Ismail: It's one of the first things we've done as a civilization was to just make sourdough bread. Think about it like, people eat bread a lot. People who eat bread eat it regularly. So there is frequency there and there is a case for subscription. It's hard to find good bread in the US. We know it because we came from Europe where bread is a lot better. And I lived in Paris for 10 years
Josh: Uh huh. Yes, I'm super jealous of European bread
Ismail: [laughs] A warm, fresh loaf of bread tastes exponentially better than the same loaf three hours later.
Josh: So you kind of had this idea baking in the oven for a little while.
Josh: When did you decide to pull this idea out of the oven?
Ismail: I was like, okay, let's try to send dough to people and they bake it and see what they think. And so we started sending, like raw dough sourdough to, to people, friends in New York City. And we would just test if it ships well to Chicago and see if it like it can arrive and it was not working. We would freeze it, we would ship it with dry ice.
Josh: But that still didn't work.
Ismail: That still didn't work because freezing kills the bacteria that are in the yeast and the, the sourdough.
Josh: Yeah. I guess that's a problem when you're making sourdough.
Ismail: Yeah. And so we kind of said, all right, this is not working. And then one day, I don't even remember if it was my idea or her idea, we would Bake the loaf until it fully risen and then stop the bake, put it straight in the freezer, and then two days later pull it out and finish the bake. So it's baked around 75%. and then finish the 25% in the oven. It just develops the crust. The loaf is a little whitish still.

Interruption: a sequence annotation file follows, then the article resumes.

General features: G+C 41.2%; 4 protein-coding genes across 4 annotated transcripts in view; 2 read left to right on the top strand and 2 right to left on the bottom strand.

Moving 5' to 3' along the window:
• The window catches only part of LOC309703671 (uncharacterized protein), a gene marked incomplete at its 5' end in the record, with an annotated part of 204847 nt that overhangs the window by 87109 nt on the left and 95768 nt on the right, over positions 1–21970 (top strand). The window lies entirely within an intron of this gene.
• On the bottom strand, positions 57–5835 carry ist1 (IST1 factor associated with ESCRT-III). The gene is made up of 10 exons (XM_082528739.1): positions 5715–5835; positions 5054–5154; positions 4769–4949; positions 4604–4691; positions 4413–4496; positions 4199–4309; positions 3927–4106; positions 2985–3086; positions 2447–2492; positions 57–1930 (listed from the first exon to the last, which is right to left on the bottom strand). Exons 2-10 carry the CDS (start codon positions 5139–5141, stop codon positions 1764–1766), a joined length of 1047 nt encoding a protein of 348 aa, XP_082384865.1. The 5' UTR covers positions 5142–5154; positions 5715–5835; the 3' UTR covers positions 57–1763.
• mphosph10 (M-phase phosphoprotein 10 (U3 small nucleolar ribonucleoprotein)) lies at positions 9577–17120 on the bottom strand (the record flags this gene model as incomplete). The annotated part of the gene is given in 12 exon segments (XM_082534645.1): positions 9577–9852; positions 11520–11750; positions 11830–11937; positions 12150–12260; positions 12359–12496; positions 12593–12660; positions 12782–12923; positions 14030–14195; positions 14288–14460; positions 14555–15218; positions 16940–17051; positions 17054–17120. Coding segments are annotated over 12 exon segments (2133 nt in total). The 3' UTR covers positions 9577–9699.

Josh: Oh, and then it just gets golden brown then.
Ismail: Exactly. And it, it didn't change anything. It was perfect. The taste was amazing. The house smelled like fresh bread.
Josh: Hmm. I love that smell.
Ismail: And who doesn't? It's wired in us. And then we moved into pastries as well, and we started realizing, oh, you could have like, what about fresh croissants? That was the holy grail was the, a fresh croissant baked at home.
Ismail: because they were very hard to make. I mean, it's the best thing you can eat in a morning when you wake up with a coffee. There's nothing that could beat that.
Ismail and Johanna slowly worked on this idea, on nights and weekends, coming up with more recipes for fresh pasta…biscuits…. More pastries…. They also named their company. At first they called it gluten box, but eventually they settled on Wildgrain.
Months later, they were ready to go back and pitch their first investor in Qleek, Axel at Bolt Ventures.
Ismail: And so when we were ready, we went on and took a bunch of loaves of breads, some butter, a pitch deck, an operating plan, and pitched him and his team.
Josh: If you show up in my office with a bunch of bread and croissants, I’m giving you money.
Ismail: Yeah, they were very, they were just like eating and like, I can't believe, because we got it warm to the pitch meeting and they were like, I can't believe how good this is.
Ismail: If you can replicate this, this is great.
Josh: What did that pitch sound like? Do you remember what you said?
Ismail: Yeah. We want to become America's online bakery. The idea is healthy, clean carbs delivered to your door, that you can bake in less than 30 minutes, and you know, have them on your table warm for your family, your friends, yourself.
Josh: So what was his pushback? Do you remember?
Ismail: there was no pushback. They were like, we're excited about this. It makes sense. We wonder if the market is as big as you say it is. So they did their own due diligence and found out that it is.